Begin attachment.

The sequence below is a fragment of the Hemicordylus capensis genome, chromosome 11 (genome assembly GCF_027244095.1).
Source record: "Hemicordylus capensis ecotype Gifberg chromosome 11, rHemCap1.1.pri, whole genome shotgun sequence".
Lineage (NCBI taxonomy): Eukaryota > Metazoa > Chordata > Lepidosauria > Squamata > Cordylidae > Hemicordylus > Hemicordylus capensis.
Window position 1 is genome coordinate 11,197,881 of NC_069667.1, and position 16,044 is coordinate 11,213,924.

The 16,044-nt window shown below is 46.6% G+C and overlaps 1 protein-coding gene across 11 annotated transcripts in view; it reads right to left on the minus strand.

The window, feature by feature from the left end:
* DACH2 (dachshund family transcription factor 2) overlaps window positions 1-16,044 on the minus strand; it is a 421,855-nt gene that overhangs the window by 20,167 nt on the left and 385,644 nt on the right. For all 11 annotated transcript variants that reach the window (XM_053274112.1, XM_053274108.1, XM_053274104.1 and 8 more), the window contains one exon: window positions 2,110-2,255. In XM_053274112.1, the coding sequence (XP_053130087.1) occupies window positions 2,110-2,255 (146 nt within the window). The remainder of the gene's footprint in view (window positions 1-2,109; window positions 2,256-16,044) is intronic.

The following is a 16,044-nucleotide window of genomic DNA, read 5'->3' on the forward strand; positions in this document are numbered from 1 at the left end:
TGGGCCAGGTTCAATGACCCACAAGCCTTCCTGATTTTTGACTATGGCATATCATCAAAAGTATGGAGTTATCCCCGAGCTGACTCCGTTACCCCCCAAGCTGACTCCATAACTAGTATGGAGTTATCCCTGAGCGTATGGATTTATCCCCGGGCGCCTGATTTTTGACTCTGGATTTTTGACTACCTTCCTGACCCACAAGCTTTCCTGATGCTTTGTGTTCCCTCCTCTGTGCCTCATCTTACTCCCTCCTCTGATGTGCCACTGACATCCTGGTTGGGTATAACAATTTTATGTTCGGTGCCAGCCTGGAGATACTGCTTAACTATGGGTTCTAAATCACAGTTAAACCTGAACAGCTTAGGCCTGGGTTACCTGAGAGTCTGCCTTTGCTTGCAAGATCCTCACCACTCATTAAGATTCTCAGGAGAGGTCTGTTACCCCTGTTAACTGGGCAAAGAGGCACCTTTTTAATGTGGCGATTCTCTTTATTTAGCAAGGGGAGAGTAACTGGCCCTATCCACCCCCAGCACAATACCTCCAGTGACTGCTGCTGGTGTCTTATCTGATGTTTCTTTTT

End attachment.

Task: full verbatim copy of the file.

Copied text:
The sequence below is a fragment of the Hemicordylus capensis genome, chromosome 11 (genome assembly GCF_027244095.1).
Source record: "Hemicordylus capensis ecotype Gifberg chromosome 11, rHemCap1.1.pri, whole genome shotgun sequence".
Lineage (NCBI taxonomy): Eukaryota > Metazoa > Chordata > Lepidosauria > Squamata > Cordylidae > Hemicordylus > Hemicordylus capensis.
Window position 1 is genome coordinate 11,197,881 of NC_069667.1, and position 16,044 is coordinate 11,213,924.

The 16,044-nt window shown below is 46.6% G+C and overlaps 1 protein-coding gene across 11 annotated transcripts in view; it reads right to left on the minus strand.

The window, feature by feature from the left end:
* DACH2 (dachshund family transcription factor 2) overlaps window positions 1-16,044 on the minus strand; it is a 421,855-nt gene that overhangs the window by 20,167 nt on the left and 385,644 nt on the right. For all 11 annotated transcript variants that reach the window (XM_053274112.1, XM_053274108.1, XM_053274104.1 and 8 more), the window contains one exon: window positions 2,110-2,255. In XM_053274112.1, the coding sequence (XP_053130087.1) occupies window positions 2,110-2,255 (146 nt within the window). The remainder of the gene's footprint in view (window positions 1-2,109; window positions 2,256-16,044) is intronic.

The following is a 16,044-nucleotide window of genomic DNA, read 5'->3' on the forward strand; positions in this document are numbered from 1 at the left end:
TGGGCCAGGTTCAATGACCCACAAGCCTTCCTGATTTTTGACTATGGCATATCATCAAAAGTATGGAGTTATCCCCGAGCTGACTCCGTTACCCCCCAAGCTGACTCCATAACTAGTATGGAGTTATCCCTGAGCGTATGGATTTATCCCCGGGCGCCTGATTTTTGACTCTGGATTTTTGACTACCTTCCTGACCCACAAGCTTTCCTGATGCTTTGTGTTCCCTCCTCTGTGCCTCATCTTACTCCCTCCTCTGATGTGCCACTGACATCCTGGTTGGGTATAACAATTTTATGTTCGGTGCCAGCCTGGAGATACTGCTTAACTATGGGTTCTAAATCACAGTTAAACCTGAACAGCTTAGGCCTGGGTTACCTGAGAGTCTGCCTTTGCTTGCAAGATCCTCACCACTCATTAAGATTCTCAGGAGAGGTCTGTTACCCCTGTTAACTGGGCAAAGAGGCACCTTTTTAATGTGGCGATTCTCTTTATTTAGCAAGGGGAGAGTAACTGGCCCTATCCACCCCCAGCACAATACCTCCAGTGACTGCTGCTGGTGTCTTATCTGATGTTTCTTTTT